They talked about the state deficit and one observer told the gathering his son had determined early on that he wouldn’t vote for a woman candidate. He just didn’t appreciate some of the local female candidates because they sounded like "bitchy women," he said. There were some nods, grins, and "don’t let them hear you say that" retorts.

There was Mary Alice Marks, who has never run for office, but has served Winchester Hall’s occupants for more years than we know. Her enthusiasm never wanes for her Democratic Party hopefuls and even the Republicans want a hug and a kind word from her as she stands guard briefly outside the massive armory doorway.

Mary Alice says she would never run for office, doesn’t want to, wouldn’t run if nominated, but, we suspect, probably would serve if elected. Her roots in local party politics are founded on her love of the city and county.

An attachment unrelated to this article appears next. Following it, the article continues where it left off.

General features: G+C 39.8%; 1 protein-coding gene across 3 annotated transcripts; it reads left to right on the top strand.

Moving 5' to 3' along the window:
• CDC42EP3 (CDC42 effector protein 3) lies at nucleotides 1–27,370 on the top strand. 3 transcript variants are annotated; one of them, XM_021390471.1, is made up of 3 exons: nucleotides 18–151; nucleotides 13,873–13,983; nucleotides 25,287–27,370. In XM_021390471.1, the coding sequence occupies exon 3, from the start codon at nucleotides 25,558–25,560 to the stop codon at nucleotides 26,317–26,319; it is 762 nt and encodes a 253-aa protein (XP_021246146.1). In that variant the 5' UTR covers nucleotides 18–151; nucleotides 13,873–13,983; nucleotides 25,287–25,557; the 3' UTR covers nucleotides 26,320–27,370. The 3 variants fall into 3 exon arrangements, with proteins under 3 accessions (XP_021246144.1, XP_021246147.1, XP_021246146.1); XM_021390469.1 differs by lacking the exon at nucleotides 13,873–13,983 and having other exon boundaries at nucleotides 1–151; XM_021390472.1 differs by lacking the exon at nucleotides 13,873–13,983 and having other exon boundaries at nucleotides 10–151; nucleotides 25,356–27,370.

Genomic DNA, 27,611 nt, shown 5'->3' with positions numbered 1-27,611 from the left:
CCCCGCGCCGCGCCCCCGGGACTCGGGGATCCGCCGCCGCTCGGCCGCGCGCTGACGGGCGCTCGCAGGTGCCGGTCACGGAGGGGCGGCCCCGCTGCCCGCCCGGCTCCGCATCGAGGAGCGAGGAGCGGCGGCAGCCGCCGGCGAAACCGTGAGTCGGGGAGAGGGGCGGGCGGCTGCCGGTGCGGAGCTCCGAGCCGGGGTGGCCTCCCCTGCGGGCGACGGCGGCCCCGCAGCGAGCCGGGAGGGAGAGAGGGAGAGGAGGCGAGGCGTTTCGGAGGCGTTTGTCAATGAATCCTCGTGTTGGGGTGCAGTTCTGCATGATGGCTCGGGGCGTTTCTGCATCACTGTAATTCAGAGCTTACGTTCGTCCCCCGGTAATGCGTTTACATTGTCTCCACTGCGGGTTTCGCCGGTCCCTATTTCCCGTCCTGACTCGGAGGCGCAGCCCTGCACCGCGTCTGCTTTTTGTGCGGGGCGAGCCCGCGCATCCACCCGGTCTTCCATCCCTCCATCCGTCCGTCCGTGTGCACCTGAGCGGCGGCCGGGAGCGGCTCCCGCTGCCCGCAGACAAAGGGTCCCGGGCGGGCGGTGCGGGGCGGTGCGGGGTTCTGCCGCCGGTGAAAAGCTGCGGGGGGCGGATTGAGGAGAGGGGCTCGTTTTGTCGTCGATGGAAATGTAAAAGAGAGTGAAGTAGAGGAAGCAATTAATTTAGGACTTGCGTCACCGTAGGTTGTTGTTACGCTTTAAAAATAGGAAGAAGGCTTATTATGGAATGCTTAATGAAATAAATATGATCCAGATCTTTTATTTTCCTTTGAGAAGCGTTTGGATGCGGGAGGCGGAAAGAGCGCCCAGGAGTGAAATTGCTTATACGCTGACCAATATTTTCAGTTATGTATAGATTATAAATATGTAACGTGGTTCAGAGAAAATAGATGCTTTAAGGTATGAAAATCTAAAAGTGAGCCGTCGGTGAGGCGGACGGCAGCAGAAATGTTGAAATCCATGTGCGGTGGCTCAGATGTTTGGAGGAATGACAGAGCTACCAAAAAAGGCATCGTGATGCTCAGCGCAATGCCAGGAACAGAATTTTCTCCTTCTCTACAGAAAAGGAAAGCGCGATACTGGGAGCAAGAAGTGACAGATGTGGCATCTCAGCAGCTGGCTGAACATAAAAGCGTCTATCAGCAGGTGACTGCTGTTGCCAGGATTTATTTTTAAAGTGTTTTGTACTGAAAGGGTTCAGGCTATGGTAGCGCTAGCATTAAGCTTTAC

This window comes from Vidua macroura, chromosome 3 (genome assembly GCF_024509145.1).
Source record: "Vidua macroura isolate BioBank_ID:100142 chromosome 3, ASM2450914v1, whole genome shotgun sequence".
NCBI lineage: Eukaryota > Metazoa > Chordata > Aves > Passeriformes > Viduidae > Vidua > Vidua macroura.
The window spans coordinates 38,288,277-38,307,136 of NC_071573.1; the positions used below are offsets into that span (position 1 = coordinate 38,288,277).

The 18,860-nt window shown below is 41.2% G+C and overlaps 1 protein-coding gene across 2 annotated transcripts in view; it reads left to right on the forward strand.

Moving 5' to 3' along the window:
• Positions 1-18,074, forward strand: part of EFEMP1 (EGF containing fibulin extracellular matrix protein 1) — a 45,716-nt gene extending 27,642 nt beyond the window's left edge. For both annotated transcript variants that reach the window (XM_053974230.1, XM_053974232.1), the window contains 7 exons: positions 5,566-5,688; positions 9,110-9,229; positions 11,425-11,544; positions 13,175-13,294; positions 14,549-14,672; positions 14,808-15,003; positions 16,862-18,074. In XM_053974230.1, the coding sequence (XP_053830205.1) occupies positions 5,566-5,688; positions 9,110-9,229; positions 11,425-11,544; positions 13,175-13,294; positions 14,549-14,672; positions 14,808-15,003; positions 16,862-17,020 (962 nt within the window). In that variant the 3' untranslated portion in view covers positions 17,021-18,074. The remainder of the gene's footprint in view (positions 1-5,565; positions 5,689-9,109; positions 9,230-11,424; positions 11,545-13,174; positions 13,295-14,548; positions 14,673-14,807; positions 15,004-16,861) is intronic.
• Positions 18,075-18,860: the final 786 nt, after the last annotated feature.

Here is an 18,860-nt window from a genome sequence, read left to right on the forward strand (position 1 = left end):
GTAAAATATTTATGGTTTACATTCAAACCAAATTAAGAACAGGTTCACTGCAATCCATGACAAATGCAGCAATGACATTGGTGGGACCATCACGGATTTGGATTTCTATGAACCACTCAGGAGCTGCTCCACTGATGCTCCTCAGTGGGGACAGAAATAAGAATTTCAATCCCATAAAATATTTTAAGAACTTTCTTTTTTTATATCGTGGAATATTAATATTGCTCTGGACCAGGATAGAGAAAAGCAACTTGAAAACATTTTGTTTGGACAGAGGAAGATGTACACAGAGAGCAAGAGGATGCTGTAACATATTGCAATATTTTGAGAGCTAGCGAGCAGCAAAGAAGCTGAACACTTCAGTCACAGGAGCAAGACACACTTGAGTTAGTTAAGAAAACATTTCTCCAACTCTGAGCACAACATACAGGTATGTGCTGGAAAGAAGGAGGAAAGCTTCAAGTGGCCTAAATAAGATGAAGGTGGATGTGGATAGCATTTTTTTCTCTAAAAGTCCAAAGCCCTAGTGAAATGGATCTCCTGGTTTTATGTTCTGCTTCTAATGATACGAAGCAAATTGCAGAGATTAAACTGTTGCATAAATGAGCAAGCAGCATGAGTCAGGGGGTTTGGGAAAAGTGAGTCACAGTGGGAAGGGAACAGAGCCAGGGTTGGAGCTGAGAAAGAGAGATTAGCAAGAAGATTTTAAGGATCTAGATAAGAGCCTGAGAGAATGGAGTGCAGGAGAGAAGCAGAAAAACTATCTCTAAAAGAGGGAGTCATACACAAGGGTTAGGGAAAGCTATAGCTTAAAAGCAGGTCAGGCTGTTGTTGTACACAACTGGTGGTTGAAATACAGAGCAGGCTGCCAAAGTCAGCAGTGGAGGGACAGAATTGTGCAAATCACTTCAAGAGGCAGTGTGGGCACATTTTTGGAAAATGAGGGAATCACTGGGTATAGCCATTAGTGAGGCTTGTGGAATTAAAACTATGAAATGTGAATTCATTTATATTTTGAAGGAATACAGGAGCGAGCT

Everyone knows Alan Imhoff, an imposing transplant whose influence now spans from City Hall to Winchester Hall, where he took over the reins of the election office from long-time registrar Maxine Pratt several months ago.

Alan, who is retired from AT&T, seems to relish his place on the wooden floor of the Armory, gently reminding the candidates’ poll workers that they should leave the electioneering stuff outside when they come in to vote. You won’t see the same problems they have in Florida with Alan running the show. He will admit, though, that Maxine’s influence is still around.

My mother enjoyed the lively banter with Dick Wachter, who has handled the ballot management and verification in my precinct as long as I can remember. Dick made mother feel like a native telling a couple of tall tales about her son and then wondering why he hadn’t voted. Mother told him I was on my way and when my wife and I finally checked in, Dick pointed out that I was the last of the brood to vote.

The pleasure at the Old Armory includes the wonderful aroma of the vegetable soup prepared by the "ladies" for so many years and served by the ladle. Their food is part of the experience.